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'Empty Bowls' event raises awareness, funds to feed Utah's hungry

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SALT LAKE CITY — Talk about food for thought.

Utahns broke bread, slurped soup and developed a greater appreciation of art and the issue of hunger in Utah during the Empty Bowls event Saturday afternoon at St. Vincent de Paul Dining Hall.

The event is a partnership between Clay Arts Utah and Catholic Community Services of Utah. After enjoying a simple meal, participants were invited to purchase ceramic bowls handcrafted by Utah artisans.

Proceeds benefitted CCS's dining hall, which serves lunch and dinner Monday through Saturday and Sunday dinner to help alleviate hunger in the Salt Lake area.

Empty Bowls also helps raise awareness of the people who come to the St. Vincent de Paul Dining Hall each day, says Dennis Kelsch, CCS's director of Basic Needs Services.

"We serve here, approximately 500 two times a day, for lunch and the evening meals. Feeding about 1,000 people that takes a fair amount of staff, utilities, the building and the stuff that goes into making that fly every day," Kelsch said.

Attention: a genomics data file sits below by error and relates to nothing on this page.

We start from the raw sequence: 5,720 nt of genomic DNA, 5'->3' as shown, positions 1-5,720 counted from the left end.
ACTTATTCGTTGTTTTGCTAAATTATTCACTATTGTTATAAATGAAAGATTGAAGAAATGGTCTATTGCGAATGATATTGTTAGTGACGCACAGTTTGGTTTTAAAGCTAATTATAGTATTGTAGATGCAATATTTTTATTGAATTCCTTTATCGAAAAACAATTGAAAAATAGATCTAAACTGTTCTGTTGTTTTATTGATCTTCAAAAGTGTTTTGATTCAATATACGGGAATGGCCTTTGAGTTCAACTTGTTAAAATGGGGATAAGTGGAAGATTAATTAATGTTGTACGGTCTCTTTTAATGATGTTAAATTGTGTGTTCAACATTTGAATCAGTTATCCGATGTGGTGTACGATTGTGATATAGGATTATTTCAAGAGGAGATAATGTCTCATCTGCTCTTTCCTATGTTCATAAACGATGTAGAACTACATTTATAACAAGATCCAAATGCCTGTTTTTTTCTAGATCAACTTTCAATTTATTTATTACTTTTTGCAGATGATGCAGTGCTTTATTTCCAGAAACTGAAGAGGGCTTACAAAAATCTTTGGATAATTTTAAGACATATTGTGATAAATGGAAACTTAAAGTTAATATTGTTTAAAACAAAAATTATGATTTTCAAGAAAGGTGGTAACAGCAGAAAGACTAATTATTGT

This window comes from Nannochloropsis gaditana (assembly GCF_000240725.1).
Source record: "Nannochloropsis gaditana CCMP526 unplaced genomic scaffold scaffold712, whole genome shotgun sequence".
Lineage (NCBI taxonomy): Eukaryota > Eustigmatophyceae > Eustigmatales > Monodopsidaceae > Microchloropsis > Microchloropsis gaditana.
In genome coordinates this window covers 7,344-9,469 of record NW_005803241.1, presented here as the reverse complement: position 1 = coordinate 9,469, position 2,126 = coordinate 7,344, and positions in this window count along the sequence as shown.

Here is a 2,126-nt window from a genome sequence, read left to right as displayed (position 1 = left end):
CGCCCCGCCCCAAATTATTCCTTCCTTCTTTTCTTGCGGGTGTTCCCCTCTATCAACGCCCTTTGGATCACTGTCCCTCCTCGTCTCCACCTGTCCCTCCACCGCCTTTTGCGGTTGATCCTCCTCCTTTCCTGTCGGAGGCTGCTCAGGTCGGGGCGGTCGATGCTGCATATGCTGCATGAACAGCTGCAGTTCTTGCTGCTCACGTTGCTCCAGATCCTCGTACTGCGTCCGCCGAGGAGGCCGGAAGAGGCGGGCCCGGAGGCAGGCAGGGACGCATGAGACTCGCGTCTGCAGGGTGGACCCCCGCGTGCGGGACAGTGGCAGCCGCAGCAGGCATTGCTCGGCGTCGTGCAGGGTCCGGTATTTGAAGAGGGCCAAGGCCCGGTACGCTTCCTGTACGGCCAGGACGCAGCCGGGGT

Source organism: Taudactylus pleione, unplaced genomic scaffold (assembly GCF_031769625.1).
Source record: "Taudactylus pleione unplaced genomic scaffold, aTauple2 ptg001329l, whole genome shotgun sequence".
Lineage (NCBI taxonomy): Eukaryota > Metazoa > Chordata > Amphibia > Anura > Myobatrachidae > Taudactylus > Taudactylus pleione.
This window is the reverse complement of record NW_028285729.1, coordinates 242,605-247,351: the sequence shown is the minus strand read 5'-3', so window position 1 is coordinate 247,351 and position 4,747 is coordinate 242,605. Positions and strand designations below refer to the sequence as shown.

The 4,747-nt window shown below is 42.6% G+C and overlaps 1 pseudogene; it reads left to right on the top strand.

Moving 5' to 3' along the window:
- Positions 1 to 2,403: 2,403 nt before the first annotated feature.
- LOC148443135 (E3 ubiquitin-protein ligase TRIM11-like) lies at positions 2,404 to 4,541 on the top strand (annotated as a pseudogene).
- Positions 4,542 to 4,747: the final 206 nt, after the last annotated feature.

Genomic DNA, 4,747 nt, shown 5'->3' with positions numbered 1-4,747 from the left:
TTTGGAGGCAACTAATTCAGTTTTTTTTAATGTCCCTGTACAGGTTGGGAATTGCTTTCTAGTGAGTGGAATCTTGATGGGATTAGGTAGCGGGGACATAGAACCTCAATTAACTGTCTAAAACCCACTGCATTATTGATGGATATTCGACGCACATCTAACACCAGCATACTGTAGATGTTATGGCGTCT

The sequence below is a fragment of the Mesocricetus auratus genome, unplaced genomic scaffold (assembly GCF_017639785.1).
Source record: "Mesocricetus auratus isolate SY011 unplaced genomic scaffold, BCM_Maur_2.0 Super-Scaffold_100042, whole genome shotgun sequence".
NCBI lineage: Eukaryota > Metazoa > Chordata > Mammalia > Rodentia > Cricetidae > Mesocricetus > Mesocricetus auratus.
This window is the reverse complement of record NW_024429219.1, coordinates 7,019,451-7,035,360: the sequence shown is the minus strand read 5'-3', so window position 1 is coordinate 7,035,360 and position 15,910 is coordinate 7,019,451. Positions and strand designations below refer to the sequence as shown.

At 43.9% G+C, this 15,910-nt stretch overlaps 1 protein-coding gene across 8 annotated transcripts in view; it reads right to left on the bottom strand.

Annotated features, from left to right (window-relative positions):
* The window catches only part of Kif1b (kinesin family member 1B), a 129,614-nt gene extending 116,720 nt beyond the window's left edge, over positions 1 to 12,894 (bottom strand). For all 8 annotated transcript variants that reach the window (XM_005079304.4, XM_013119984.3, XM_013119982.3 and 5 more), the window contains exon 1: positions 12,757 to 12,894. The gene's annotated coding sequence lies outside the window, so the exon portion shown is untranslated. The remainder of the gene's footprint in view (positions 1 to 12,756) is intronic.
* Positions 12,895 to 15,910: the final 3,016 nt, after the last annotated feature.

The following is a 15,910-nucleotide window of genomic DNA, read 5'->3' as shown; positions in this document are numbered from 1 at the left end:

One in six Utahns is at risk of missing a meal each day while 1 in 5 children are unsure where their next meal will come from, according to the Utah Food Bank.

Angie Schneider, co-chairwoman of Empty Bowls, said local potters donate their material and talents to the effort, producing 600-800 ceramic bowls over the year to support the event. Potters occasionally hold parties to produce the bowls, which are sold for $20 each and more for larger works.

Some of the potters partner with schools to teach their craft to children while supporting CCS.

"Empty Bowls is a grassroots, nationwide event that is organized by local potters in local communities," Schneider said. "All of the money stays in the local communities to help feed the hungry."

Making bowls is always a fun and creative process, Schneider said "but these are a little more meaningful. It's special for us. This is a really feel-good event for all of us. We're excited to participate in something potters are very passionate about. We're happy to do this every year."


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Marjorie Cortez


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